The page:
When the likes of Ancient Rome and Greece collapsed, it set humanity back hundreds of years. The Dark Ages marked hundreds of years of decline in Europe, which wouldn't be stopped until the Renaissance in the 15th and 16th centuries.
It can often be strange to think about the scientific marvels that were around thousands of years ago, and which wouldn't be replicated until relatively recently in human history. One such treasure of the ancient age was a collection of corroded lumps of copper that were found in a shipwreck off the coast of Antikythera, Greece, in 1900. The device is now known as the Antikythera mechanism.
As early as 1902, archaeologist Valerios Stais discovered that a piece of the corroded device had a gear wheel embedded in it. Stais suggested that the device could have been an astronomical clock, but most scholars dismissed this, believing that such a device would have been far too advanced for the 2,000-year-old shipwreck it was found on. At the time, such a device was not believed to have existed until 1,500 years later.
Researchers stopped investigating the item until 1952 when British science historian and Yale University professor Derek J. de Solla Price became interested in the item. It wasn't until 1971 that Price and Greek nuclear physicist Charalampos Karakalos were able to make x-ray and gamma-ray images of the relic's 82 fragments.
In 1974, Derek de Solla Price concluded that the device was indeed an astronomical clock, and the device is now often referred to as the first known analogue computer. The historian concluded that the device was made in about 87 BC and lost only a few years later. However, the clock's construction relied on astronomy and mathematics developed by the Greeks in the second century BC, suggesting that it had undiscovered predecessors.
These findings confirmed that the Antikythera mechanism could predict the positions of the planets that the Greeks knew about—Mercury, Venus, Mars, Jupiter, and Saturn—as well as the sun and moon. The device was also used to predict eclipses.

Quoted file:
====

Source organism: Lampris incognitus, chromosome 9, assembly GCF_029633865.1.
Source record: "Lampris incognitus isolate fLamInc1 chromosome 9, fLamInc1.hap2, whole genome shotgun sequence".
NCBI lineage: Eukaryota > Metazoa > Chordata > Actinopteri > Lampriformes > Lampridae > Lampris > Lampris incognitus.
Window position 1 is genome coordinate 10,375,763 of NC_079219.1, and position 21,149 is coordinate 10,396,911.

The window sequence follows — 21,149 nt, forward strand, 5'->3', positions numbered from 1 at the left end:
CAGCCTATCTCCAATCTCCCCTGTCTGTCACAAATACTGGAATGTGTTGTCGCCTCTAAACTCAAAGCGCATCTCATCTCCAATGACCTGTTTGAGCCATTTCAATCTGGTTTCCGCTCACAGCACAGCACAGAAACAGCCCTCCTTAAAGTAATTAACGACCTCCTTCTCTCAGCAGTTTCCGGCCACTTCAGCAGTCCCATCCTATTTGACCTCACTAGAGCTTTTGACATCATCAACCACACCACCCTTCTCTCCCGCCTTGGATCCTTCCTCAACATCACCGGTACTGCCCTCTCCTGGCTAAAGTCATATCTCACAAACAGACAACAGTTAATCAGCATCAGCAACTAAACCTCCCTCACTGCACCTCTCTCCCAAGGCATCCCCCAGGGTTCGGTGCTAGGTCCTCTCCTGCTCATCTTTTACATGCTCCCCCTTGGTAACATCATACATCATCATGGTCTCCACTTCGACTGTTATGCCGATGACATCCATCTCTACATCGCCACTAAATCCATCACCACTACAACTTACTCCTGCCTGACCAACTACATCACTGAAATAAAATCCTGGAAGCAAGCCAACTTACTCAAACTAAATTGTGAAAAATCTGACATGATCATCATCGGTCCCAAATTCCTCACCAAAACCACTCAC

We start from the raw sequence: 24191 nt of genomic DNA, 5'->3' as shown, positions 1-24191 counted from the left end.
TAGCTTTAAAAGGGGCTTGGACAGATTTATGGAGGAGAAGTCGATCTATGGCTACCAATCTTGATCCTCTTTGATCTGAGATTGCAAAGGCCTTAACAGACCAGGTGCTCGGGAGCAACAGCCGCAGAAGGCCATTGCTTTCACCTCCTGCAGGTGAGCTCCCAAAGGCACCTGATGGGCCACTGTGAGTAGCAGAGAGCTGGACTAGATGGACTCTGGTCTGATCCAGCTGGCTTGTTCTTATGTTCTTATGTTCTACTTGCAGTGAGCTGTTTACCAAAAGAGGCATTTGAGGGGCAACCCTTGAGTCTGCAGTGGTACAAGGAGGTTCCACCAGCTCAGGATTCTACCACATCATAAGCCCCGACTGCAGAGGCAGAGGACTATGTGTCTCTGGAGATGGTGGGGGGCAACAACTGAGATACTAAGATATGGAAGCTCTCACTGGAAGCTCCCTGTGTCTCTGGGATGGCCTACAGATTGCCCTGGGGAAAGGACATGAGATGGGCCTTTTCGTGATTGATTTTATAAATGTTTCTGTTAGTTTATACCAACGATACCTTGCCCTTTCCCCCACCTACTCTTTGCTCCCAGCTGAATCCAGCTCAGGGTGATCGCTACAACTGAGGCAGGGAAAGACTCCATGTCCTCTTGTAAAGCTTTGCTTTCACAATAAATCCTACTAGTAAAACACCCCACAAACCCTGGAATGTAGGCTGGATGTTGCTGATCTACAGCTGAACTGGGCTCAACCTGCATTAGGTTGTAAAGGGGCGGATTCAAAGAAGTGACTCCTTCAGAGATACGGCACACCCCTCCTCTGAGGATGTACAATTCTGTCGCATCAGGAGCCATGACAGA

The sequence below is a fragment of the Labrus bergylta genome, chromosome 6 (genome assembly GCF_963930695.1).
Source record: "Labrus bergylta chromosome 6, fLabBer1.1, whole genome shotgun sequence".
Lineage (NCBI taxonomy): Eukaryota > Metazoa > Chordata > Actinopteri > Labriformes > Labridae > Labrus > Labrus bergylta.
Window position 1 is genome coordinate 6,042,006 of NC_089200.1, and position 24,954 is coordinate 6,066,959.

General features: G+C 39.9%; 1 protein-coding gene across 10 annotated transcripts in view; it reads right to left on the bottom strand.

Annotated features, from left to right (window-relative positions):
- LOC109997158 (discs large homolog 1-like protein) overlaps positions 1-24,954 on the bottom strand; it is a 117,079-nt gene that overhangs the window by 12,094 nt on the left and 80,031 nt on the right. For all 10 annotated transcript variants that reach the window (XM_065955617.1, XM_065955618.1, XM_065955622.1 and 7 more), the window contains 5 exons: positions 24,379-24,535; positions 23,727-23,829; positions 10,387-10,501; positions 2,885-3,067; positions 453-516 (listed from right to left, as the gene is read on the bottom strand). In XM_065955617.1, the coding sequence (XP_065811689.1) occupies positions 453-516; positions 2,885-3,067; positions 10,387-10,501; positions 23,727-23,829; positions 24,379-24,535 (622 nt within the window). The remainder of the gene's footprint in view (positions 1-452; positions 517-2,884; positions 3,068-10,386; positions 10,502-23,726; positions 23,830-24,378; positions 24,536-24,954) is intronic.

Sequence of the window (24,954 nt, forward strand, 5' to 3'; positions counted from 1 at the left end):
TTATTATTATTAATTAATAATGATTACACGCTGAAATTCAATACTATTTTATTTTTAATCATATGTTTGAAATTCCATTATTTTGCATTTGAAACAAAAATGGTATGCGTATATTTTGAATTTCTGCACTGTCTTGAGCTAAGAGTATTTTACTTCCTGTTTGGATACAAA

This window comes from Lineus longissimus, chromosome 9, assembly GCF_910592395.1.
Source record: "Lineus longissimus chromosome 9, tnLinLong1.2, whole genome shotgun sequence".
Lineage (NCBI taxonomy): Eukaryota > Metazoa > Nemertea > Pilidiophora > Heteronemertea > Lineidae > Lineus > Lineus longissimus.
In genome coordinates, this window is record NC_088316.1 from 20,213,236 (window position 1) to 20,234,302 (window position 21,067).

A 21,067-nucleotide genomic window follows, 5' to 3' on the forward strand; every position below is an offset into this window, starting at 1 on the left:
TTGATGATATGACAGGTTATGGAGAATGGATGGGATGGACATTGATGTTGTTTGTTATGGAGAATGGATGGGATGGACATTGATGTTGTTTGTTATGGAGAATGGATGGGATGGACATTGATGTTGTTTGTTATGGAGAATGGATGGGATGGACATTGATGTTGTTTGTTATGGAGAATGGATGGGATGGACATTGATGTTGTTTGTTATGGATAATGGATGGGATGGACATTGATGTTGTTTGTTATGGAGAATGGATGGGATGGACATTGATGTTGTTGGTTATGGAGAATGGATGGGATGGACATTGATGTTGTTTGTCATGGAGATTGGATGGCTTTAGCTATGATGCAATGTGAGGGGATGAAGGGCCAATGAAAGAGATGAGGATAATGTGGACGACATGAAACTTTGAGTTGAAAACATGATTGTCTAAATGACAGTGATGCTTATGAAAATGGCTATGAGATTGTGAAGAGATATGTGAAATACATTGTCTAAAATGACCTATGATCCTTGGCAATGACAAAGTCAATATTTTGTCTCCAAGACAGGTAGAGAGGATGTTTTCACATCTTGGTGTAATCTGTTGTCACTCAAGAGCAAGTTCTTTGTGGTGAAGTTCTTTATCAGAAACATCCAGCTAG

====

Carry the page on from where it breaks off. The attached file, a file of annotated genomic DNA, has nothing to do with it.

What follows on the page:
A black and white stone on the device also turned to show the phases of the moon.
In 2008, continued research suggested that the device originated in the colonies of Corinth, where the calendar that the device used originated. Syracuse was a colony of Corinth and the home of Archimedes, which may mean that the device originated in the scientist's renowned school.
Others have suggested that the device could have originated in the ancient Greek city of Pergamon, home of the Library of Pergamum, or on the island of Rhodes.
Wherever the device may have originated, it is still incredibly advanced, and would not be replicated for thousands of years. This virtual reconstruction shows exactly how complex the mechanism was.
But researchers weren't done understanding the device just yet.
In 2006, Mike Edmunds of Cardiff University in Wales revealed that the device had hidden inscriptions—some with characters that were just 1/20th of an inch wide—which revealed even more about the device.
"Much of our current knowledge about the Antikythera Mechanism has come from these inscriptions," Nature explains.
This 2007 recreation of the device, made with clear plastic rather than the metal that the Greeks would have used, shows exactly how advanced the device was.
Yes, a computer existed thousands of years ago.